Teacher Barb Heim is not finished for the day until she drives 20 minutes to visit a student who is fighting for his life.
“Heim, who is in her 35th year as a first-grade teacher at Conneaut Valley Elementary School in Conneautville, Pennsylvania, has gone the extra mile to make sure second-grader Harrison Conner keeps his spirits up and his learning on track as he goes through treatment for leukemia,” the Today Show reported Friday.
Throughout the pandemic, teachers everywhere have been going to great lengths for their students. @HarrySmith shares the story of an incredible Pennsylvania teacher who is literally going a few extra miles for one special little boy. pic.twitter.com/hJbkVUr4q8
— TODAY (@TODAYshow) May 7, 2021
Harrison has continued with online school because of his medical condition so Heim made the effort to bring the class to him each day once school is over.
“It was a joy, because I knew he wanted to learn,” the teacher recalled. “He couldn’t wait. He was so excited. And he’d have his off days if medicine was causing him to not feel up to it. It wasn’t the best day for him, but we made it through. And he always did his best.”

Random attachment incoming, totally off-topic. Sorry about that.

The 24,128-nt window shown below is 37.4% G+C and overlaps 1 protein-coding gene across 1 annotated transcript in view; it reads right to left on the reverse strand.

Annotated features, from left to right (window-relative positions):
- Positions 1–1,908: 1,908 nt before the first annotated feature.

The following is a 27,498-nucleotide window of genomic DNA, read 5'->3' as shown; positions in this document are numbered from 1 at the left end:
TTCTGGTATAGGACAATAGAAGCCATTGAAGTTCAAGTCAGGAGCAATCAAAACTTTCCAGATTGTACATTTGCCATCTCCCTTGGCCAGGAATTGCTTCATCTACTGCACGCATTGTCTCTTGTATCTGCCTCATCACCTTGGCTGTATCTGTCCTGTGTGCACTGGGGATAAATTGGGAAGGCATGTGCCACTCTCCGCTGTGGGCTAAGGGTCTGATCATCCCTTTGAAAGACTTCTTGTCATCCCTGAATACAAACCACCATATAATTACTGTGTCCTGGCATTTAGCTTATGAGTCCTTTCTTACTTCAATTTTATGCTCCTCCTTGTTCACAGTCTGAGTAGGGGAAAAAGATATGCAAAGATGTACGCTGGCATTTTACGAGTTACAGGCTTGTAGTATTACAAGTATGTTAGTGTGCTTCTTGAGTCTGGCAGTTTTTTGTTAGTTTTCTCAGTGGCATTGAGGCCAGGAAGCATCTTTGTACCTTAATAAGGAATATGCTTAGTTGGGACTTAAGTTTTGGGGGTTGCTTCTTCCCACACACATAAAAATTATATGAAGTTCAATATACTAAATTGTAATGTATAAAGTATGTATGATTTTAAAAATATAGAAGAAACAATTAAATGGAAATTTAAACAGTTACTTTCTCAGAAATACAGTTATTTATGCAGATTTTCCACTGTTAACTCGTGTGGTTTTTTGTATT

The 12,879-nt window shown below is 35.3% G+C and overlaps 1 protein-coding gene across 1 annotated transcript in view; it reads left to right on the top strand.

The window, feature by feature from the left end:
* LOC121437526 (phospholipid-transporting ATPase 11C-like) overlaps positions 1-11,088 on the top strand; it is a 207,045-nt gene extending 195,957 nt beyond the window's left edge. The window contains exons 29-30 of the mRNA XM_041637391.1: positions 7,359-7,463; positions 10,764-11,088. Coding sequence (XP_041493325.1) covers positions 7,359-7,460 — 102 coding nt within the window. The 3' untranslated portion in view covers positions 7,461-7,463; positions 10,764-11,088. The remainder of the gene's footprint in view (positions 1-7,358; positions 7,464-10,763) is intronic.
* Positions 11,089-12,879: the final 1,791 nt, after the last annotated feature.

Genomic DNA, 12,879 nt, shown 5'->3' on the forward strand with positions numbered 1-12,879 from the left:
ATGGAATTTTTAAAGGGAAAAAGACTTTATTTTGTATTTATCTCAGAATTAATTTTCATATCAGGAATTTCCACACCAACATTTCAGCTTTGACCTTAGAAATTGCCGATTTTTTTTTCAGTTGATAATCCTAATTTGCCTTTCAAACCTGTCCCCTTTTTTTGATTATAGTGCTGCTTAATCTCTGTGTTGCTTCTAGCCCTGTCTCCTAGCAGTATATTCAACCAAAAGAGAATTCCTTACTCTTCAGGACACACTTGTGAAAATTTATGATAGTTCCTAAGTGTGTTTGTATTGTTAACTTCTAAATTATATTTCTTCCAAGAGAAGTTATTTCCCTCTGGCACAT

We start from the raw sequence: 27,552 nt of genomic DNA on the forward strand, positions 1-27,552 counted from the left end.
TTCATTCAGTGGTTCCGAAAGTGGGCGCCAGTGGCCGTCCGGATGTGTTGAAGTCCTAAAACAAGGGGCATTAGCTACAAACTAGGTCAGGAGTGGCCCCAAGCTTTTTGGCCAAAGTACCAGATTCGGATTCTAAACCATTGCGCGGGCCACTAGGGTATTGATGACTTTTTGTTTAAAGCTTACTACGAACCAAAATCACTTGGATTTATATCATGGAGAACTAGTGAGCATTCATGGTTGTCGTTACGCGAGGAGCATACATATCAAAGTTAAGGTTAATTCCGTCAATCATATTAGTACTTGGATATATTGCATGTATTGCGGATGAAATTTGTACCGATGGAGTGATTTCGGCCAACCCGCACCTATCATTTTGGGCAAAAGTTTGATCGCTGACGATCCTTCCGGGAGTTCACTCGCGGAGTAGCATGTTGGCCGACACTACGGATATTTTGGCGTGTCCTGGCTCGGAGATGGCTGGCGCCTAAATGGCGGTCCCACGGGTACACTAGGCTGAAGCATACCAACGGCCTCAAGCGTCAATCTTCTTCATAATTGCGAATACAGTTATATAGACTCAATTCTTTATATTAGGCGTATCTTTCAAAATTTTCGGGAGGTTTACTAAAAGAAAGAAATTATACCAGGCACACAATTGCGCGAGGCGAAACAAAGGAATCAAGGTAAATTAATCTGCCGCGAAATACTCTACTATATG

Leukemia is a form of cancer in one’s blood-forming tissues that includes bone marrow and the lymphatic system, according to the Mayo Clinic’s website.
Toward the close of 2019, Heim noticed something was not quite right with Harrison during recess when he would turn pale and find a seat while the other children played.
The school nurse later informed his mom, Suzanne, prior to the school closing for Christmas. Heim heard the news about Harrison’s diagnosis when classes resumed.
“One of these little guys from my class walks in the doorway, makes a beeline to my desk, and says, ‘Mrs. Heim, Harrison went on a helicopter ride to the hospital,”’ she explained.
At the start of the coronavirus pandemic, Heim took action to make sure her student did not fall behind.
“Ever since the minute he was diagnosed … she has been absolutely amazing. She has kept Harrison such a part of the kids’ lives in school and making sure that he feels remembered,” Suzanne noted.
Harrison has reached remission but must endure another year and a half of treatments.
“I’m lucky to be his teacher,” Heim said, adding, “I’m the lucky one.”